Beyond Dordt and ‘De Auxiliis’ explores post-Reformation inter-confessional theological exchange on soteriological topics including predestination, grace, and free choice. These doctrines remained controversial within confessional traditions after the Reformation, as Dominicans and Jesuits and later Calvinists and Arminians argued about these critical issues in the Augustinian theological heritage. Some of those involved in condemning Arminianism at the Synod of Dordt (1618-1619) were inspired by Dominican followers of Thomas Aquinas in Spain who had recently opposed the vigorous defense of free choice by Jesuit Molinists in the
Congregatio de auxiliis (1598-1607). This volume, appearing on the 400th anniversary of the closing of the Synod of Dordt, brings together a group of scholars working in fields that only rarely speak to one another to address these theological debates that cross geographical and confessional boundaries.
Jordan J. Ballor, Dr. theol. (2012), University of Zurich, Ph.D. (2015), Calvin Theological Seminary, is senior research fellow at the Acton Institute for the Study of Religion & Liberty and associate director of the Junius Institute for Digital Reformation Research. He is the author and editor of numerous volumes, including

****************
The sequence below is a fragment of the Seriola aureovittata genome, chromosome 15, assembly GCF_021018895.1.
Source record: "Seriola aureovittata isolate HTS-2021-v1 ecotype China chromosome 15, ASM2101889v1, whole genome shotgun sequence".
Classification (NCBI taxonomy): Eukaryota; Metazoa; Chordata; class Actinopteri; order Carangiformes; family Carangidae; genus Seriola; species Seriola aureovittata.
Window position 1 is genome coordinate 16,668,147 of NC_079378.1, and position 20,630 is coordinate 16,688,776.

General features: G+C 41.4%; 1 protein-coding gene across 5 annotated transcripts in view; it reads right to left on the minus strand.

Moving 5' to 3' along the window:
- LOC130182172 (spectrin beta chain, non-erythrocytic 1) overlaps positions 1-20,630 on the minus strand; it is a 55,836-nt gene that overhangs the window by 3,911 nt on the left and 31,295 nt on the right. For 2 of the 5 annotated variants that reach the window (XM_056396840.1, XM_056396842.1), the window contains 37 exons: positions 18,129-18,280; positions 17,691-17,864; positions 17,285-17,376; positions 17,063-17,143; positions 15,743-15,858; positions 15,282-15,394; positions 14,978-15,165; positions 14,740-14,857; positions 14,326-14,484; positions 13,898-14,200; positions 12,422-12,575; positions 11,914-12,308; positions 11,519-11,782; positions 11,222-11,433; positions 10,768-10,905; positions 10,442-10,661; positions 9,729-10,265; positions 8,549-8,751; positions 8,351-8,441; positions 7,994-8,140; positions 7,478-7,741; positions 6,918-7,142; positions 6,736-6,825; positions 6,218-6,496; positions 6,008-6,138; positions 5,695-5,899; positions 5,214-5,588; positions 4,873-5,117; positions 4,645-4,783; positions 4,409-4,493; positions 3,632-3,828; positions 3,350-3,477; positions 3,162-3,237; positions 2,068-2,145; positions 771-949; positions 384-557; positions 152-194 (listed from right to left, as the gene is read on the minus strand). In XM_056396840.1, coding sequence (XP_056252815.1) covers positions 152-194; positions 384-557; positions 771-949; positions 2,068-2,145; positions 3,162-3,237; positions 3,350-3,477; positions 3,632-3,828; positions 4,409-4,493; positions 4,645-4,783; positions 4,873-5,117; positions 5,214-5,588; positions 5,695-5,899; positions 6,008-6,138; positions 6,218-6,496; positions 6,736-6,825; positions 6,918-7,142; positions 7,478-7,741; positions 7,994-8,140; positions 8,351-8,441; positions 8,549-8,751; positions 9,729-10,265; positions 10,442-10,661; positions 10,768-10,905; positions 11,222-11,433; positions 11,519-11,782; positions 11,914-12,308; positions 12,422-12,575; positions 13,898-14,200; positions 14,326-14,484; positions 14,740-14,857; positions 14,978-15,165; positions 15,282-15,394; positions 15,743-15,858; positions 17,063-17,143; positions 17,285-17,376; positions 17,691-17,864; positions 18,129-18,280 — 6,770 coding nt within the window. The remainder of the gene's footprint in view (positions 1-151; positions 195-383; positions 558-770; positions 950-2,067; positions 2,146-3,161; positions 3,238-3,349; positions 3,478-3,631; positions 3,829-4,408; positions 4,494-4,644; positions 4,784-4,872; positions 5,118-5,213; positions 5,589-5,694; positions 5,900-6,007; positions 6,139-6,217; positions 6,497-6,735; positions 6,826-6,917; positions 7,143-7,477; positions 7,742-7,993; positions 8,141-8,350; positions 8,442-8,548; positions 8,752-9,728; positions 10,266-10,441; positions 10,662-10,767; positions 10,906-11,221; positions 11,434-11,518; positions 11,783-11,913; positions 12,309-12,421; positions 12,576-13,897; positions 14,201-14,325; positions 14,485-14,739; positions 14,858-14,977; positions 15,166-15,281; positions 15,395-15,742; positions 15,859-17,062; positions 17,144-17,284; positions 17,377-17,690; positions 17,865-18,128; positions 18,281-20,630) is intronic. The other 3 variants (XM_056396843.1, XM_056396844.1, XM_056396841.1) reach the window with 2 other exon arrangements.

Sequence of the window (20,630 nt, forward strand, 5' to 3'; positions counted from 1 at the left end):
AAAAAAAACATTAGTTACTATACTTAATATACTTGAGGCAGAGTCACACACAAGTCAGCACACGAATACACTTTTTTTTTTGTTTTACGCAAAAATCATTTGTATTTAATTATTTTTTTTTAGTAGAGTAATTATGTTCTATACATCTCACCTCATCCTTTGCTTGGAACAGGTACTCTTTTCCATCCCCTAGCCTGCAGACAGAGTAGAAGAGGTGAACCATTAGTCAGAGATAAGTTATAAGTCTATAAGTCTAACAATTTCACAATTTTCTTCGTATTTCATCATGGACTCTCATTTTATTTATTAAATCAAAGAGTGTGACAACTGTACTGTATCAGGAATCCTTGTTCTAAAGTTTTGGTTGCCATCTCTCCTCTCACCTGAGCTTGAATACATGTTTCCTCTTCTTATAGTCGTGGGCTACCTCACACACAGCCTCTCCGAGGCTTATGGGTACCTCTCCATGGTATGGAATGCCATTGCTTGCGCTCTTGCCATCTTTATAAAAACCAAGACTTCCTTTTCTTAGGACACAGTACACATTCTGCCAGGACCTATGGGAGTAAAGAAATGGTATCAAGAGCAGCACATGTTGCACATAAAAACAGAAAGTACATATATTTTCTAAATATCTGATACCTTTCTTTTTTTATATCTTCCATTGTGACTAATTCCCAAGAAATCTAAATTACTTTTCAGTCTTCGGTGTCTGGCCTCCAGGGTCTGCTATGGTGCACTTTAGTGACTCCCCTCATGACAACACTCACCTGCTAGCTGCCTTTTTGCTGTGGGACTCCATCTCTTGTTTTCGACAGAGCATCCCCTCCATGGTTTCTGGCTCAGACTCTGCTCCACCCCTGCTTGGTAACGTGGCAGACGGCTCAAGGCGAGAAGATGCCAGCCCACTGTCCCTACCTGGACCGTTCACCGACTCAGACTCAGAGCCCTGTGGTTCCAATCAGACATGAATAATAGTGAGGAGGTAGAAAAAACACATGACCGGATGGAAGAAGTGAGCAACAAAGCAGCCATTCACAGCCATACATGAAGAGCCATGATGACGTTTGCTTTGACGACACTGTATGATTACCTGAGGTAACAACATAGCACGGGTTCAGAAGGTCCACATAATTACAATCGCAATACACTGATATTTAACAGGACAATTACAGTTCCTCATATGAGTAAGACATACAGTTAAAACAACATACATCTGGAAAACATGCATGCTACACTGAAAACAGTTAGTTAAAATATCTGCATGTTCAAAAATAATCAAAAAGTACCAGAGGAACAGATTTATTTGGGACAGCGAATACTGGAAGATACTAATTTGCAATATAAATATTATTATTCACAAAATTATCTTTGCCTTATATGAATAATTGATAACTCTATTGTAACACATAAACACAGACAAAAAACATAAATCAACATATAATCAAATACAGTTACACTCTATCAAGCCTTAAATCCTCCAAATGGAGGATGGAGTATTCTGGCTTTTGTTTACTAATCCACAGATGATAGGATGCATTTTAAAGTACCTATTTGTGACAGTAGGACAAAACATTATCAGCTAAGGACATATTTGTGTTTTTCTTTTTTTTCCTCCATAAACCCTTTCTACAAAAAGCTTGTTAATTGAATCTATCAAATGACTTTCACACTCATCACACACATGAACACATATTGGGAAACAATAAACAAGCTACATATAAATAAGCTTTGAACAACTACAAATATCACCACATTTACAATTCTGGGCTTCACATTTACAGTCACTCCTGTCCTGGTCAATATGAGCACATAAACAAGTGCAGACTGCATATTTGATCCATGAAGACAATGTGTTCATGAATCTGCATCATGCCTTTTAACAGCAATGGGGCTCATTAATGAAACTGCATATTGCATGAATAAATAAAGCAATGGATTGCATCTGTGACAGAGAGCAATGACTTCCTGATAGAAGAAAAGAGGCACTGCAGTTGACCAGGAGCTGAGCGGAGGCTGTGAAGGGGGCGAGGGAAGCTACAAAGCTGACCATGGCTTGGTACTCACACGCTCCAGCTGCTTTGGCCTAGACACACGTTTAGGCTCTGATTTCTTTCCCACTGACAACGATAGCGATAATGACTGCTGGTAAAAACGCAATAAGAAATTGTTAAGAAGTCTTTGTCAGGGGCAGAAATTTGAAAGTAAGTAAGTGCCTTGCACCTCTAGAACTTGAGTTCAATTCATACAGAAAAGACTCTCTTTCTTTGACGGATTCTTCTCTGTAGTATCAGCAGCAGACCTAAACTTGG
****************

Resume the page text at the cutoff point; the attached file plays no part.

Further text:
Church and School in Early Modern Protestantism (Brill, 2013).
Matthew T. Gaetano, Ph.D. (2013), University of Pennsylvania, is associate professor of history at Hillsdale College in Hillsdale, Michigan (USA). He specializes in early modern intellectual history and has published on figures including Francisco Suárez and Domingo de Soto.
David S. Sytsma, Ph.D. (2013), Princeton Theological Seminary, is associate professor at Tokyo Christian University and research curator of the Junius Institute for Digital Reformation Research. He is the author of
Richard Baxter and the Mechanical Philosophers (Oxford, 2018) and editor of
Church and School in Early Modern Protestantism (Brill, 2013) and
Matthew Hale - 'Of the Law of Nature' (CLP Academic, 2015).
This volume’s audience would extend beyond scholars of early-modern Europe and Western intellectual history and include readers outside the academy with interests in ecumenism, the Reformed tradition, Thomism, and soteriology. Keywords: reprobation, preterition, salvation, Thomism, Remonstrance, damnation, free will, polemic theology, theological disputations.